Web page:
Pigtails & Crewcuts works with parents and children to turn bad hair days into good hair days.
Atlanta, Georgia (August 06, 2013) — It happens more than you might think: Gum gets mysteriously stuck in Kennedy’s curls; marker makes its way into Louie’s locks; the ponytail on Eileen goes green from chlorine. Pigtails & Crewcuts, a children’s hair salon franchise with more than 35 locations across the nation, regularly turns bad hair days to good. In fact, the salon recently created a video series illustrating a good-humored dramatization of the challenges it regularly sees.
According to salon owners at Pigtails & Crewcuts, the following kid’s hair disasters are the most common:
- Sibling Cutlery. Brothers and sisters have a way with scissors, but their way is rarely considered “shear genius.” The stylists at Pigtails & Crewcuts regularly work with hair of all lengths (and angles) to return it to its photo-ready state. (Note: parents, while more skilled than siblings, have also been known to produce similar less-than-ideal haircuts).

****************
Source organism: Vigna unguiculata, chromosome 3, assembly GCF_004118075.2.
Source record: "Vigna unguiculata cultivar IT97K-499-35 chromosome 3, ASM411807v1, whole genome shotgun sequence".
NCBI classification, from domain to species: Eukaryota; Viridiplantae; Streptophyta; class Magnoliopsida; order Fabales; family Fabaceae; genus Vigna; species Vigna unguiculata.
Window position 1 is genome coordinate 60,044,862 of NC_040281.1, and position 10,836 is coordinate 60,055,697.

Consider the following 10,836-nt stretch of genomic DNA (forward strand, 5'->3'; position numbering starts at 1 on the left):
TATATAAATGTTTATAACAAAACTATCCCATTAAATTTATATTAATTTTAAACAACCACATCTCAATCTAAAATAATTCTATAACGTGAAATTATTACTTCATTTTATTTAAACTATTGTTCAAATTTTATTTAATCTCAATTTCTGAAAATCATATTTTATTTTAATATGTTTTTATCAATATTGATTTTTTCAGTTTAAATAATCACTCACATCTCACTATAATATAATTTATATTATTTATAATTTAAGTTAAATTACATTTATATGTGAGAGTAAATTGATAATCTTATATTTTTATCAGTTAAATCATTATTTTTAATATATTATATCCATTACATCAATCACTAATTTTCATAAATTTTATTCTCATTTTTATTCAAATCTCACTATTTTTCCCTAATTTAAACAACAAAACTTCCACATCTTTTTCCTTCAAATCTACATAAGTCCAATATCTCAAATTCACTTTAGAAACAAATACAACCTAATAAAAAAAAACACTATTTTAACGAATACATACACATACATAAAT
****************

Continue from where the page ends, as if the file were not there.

- Foreign Invasion. While gum is the most common culprit, stylists across the country have seen their share of foreign objects lodged in hair, such as candy, paint, peanut butter, lotion and more. While moms and dads are often quick to hop on the internet to find a solution, this is a situation that’s often best left to the pros.
- Jamaican Me Crazy. Kids (and, often, their parents) love getting their hair braided on vacation. But what looked cute for a few days on the island has a way of getting matted and dirty on the mainland. Stylists are happy to help take the “dread” out of dreadlocks and return your child’s hair to its natural state.
Does your family have a hair disaster relief plan? If not, it’s time to get acquainted with your local Pigtails & Crewcuts, where stylists are adept at taking care of business, whether it’s gum, make-up, color, food, scissors or any other common kid-tastrophe — no questions asked. You never know when such services will come in handy.